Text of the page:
The Broadview

Lowering drinking age could teach responsibility, moderation


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Sophie Gilchrist
Sports Editor

At the age of 18 you can go to war, purchase cigarettes, vote for the next leader of the United States and buy pornography, but you can’t legally have a sip of wine or a chug of beer.

Over 60 percent of high school seniors already drink once a week according to the University of Iowa Health Care. Congress should lower the drinking age because it will allow for teens to become educated through experience on how to drink responsibly.

Lowering the drinking age should prevent binge drinking in colleges as well because late teens entering college would be more knowledgeable and would hopefully better understand the amount of alcohol that their bodies can handle before potentially hurting themselves through alcohol poisoning.

Although alcohol may limit the development process of the brain, which doesn’t stop developing until around the mid 20s, drinking at a younger age will encourage society to educate teens about alcohol rather than sweeping it under the rug. Young drinkers would become more mature with alcohol and more aware of the consequences of their actions.

Even the presidents of several respected colleges such as Dartmouth College and Duke University admitted in a recent press conference that the current drinking age of 21 simply isn’t working.

“A culture of dangerous, clandestine ‘binge drinking’ — often conducted off-campus — has developed,” said College presidents in a group statement.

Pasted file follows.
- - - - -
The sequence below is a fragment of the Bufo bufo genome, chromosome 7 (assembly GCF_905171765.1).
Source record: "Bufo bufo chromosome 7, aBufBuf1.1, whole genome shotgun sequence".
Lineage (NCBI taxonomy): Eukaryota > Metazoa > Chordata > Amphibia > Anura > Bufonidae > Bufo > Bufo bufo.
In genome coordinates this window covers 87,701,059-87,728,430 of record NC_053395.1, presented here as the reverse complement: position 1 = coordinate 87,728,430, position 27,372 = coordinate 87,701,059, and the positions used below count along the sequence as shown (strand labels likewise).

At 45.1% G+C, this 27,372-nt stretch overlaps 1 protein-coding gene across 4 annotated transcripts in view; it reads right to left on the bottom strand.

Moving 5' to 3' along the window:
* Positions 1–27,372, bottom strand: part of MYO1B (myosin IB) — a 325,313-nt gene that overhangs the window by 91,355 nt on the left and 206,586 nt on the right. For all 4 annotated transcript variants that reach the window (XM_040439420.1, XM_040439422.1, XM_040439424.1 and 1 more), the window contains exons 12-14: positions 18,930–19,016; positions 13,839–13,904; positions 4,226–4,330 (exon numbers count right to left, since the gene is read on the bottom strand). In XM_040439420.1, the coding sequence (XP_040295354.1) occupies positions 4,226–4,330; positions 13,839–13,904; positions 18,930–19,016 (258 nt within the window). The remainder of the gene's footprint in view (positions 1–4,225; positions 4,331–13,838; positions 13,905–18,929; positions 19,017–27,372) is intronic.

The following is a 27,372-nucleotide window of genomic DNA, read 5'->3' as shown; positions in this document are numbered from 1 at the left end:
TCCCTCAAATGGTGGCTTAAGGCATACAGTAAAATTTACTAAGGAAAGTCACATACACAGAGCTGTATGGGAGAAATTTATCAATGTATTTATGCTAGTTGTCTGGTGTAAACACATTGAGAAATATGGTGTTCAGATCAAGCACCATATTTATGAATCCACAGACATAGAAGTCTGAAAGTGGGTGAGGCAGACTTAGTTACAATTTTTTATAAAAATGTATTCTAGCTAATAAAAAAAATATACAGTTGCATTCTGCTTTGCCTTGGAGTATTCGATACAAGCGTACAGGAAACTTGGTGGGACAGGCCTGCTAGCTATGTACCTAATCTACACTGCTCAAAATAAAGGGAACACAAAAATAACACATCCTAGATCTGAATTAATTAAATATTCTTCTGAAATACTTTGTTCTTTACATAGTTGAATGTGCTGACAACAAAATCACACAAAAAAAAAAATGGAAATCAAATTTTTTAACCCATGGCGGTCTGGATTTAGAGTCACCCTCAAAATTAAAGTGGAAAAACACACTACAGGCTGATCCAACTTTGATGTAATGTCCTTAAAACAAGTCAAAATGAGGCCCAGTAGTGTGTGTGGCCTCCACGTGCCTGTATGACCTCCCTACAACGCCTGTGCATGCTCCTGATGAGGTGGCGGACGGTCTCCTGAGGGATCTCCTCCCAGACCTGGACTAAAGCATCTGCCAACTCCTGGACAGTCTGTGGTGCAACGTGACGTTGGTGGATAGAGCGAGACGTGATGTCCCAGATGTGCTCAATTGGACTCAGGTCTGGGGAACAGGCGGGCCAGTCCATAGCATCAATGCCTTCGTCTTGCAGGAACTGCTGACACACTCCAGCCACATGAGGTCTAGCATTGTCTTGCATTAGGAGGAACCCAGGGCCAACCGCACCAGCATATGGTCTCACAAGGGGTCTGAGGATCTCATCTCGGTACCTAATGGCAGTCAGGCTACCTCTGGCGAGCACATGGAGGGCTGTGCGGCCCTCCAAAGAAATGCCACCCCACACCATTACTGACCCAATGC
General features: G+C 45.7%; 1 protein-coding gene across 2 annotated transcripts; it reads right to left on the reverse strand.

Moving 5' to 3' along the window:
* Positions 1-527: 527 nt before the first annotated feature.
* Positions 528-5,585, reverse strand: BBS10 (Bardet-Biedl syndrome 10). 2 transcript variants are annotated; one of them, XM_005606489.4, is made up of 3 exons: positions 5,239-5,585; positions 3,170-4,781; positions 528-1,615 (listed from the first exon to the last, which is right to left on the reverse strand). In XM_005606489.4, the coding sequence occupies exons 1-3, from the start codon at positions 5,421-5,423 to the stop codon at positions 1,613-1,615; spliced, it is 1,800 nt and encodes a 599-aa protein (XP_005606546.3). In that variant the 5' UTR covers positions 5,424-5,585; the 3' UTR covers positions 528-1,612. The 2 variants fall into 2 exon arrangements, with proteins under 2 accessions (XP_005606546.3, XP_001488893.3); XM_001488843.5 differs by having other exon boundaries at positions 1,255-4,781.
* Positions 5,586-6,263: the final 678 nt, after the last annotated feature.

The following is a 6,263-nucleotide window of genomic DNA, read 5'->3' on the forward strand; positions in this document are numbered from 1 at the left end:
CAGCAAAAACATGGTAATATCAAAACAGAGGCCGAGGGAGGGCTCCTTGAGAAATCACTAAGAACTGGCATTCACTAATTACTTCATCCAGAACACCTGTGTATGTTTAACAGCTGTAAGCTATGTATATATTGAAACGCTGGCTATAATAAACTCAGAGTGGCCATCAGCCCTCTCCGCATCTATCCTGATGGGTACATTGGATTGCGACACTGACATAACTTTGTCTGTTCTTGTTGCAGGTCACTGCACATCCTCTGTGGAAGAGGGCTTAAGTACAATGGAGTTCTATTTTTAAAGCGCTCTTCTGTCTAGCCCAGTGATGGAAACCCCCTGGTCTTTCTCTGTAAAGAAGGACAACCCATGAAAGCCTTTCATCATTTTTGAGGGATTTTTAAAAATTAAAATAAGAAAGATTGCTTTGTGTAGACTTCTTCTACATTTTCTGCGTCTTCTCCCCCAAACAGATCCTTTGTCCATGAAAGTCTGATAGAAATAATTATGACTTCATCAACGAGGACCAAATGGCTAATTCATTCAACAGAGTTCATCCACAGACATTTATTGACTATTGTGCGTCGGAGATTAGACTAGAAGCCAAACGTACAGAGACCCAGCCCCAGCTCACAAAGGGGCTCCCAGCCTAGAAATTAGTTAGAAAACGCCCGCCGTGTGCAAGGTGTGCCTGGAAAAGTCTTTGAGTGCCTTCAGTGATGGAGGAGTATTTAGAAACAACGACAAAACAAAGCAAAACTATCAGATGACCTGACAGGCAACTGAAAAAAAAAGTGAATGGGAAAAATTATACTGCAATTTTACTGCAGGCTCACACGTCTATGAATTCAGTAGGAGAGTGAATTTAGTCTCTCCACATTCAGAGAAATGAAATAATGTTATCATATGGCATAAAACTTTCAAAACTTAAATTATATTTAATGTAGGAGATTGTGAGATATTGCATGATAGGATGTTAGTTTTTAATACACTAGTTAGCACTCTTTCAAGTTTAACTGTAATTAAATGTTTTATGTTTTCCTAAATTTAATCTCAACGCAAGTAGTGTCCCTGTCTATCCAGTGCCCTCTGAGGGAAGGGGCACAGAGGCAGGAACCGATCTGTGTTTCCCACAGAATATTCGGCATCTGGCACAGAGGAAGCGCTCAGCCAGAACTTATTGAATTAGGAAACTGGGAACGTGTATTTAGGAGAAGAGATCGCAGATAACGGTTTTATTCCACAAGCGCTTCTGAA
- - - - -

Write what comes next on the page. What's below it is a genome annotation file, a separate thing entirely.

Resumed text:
Many colleges want to confront the abuse of alcohol on campus, but society seems to want to leave the issue stuffed in the closet rather than facing it head on.

“[The current law] pushes drinking into hiding, heightening its risks, including risks from drunken driving, and it prevents U.S. college officials from addressing drinking with students as an issue of responsible choice,” said Duke University President Richard Brodhead in a press statement.

In most European countries, however, the drinking age is as low as 16.

“This summer I went to France for three weeks,” said junior Nikea Barconia. “The people I stayed with were an American family, but they had adapted to the French culture so basically everyone 16 and older had wine at dinner because that is the drinking age. I also noticed that the French teenagers are so much more mature with alcohol.”

It’s not fair that before the law, an 18-year-old is trusted to buy a rifle or a shot gun, but a person can be considered a criminal for something as simple as drinking, whether its binging or merely taking a few sips of wine.

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The student news site of Convent of the Sacred Heart High School
Lowering drinking age could teach responsibility, moderation